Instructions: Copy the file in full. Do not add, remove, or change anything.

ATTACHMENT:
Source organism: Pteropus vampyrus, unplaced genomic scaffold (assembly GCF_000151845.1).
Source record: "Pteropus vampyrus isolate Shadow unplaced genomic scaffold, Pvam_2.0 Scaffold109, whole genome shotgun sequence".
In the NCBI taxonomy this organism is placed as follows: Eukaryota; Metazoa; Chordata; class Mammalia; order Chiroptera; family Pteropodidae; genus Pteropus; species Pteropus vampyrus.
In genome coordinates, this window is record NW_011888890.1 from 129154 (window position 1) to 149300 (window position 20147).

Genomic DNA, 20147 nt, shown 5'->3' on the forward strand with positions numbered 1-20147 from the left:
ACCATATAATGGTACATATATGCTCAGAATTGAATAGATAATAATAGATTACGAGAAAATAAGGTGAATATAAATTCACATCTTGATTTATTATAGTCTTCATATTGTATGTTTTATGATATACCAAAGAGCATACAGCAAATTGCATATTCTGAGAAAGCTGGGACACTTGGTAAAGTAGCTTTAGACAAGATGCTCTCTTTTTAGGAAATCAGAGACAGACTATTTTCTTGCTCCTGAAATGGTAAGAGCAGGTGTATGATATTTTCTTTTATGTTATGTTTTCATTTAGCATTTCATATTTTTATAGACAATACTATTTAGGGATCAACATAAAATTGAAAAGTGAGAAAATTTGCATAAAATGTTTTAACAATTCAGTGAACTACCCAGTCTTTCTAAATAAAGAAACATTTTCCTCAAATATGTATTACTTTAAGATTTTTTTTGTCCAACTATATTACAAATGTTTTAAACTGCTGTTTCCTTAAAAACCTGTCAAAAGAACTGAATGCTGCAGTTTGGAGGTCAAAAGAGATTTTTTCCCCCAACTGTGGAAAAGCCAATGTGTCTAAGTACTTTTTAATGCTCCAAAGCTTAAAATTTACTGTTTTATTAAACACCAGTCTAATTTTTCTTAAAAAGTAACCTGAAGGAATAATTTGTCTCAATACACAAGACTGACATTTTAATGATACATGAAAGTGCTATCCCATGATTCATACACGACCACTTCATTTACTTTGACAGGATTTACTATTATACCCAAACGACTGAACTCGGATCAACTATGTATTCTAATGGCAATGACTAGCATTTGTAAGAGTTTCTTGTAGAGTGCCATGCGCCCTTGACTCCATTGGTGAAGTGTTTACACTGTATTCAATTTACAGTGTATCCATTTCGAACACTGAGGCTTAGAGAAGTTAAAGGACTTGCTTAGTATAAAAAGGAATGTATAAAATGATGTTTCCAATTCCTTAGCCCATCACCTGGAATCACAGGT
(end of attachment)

Source organism: Pteropus vampyrus, unplaced genomic scaffold (assembly GCF_000151845.1).
Source record: "Pteropus vampyrus isolate Shadow unplaced genomic scaffold, Pvam_2.0 Scaffold109, whole genome shotgun sequence".
In the NCBI taxonomy this organism is placed as follows: Eukaryota; Metazoa; Chordata; class Mammalia; order Chiroptera; family Pteropodidae; genus Pteropus; species Pteropus vampyrus.
In genome coordinates, this window is record NW_011888890.1 from 129154 (window position 1) to 149300 (window position 20147).

Genomic DNA, 20147 nt, shown 5'->3' on the forward strand with positions numbered 1-20147 from the left:
ACCATATAATGGTACATATATGCTCAGAATTGAATAGATAATAATAGATTACGAGAAAATAAGGTGAATATAAATTCACATCTTGATTTATTATAGTCTTCATATTGTATGTTTTATGATATACCAAAGAGCATACAGCAAATTGCATATTCTGAGAAAGCTGGGACACTTGGTAAAGTAGCTTTAGACAAGATGCTCTCTTTTTAGGAAATCAGAGACAGACTATTTTCTTGCTCCTGAAATGGTAAGAGCAGGTGTATGATATTTTCTTTTATGTTATGTTTTCATTTAGCATTTCATATTTTTATAGACAATACTATTTAGGGATCAACATAAAATTGAAAAGTGAGAAAATTTGCATAAAATGTTTTAACAATTCAGTGAACTACCCAGTCTTTCTAAATAAAGAAACATTTTCCTCAAATATGTATTACTTTAAGATTTTTTTTGTCCAACTATATTACAAATGTTTTAAACTGCTGTTTCCTTAAAAACCTGTCAAAAGAACTGAATGCTGCAGTTTGGAGGTCAAAAGAGATTTTTTCCCCCAACTGTGGAAAAGCCAATGTGTCTAAGTACTTTTTAATGCTCCAAAGCTTAAAATTTACTGTTTTATTAAACACCAGTCTAATTTTTCTTAAAAAGTAACCTGAAGGAATAATTTGTCTCAATACACAAGACTGACATTTTAATGATACATGAAAGTGCTATCCCATGATTCATACACGACCACTTCATTTACTTTGACAGGATTTACTATTATACCCAAACGACTGAACTCGGATCAACTATGTATTCTAATGGCAATGACTAGCATTTGTAAGAGTTTCTTGTAGAGTGCCATGCGCCCTTGACTCCATTGGTGAAGTGTTTACACTGTATTCAATTTACAGTGTATCCATTTCGAACACTGAGGCTTAGAGAAGTTAAAGGACTTGCTTAGTATAAAAAGGAATGTATAAAATGATGTTTCCAATTCCTTAGCCCATCACCTGGAATCACAGGT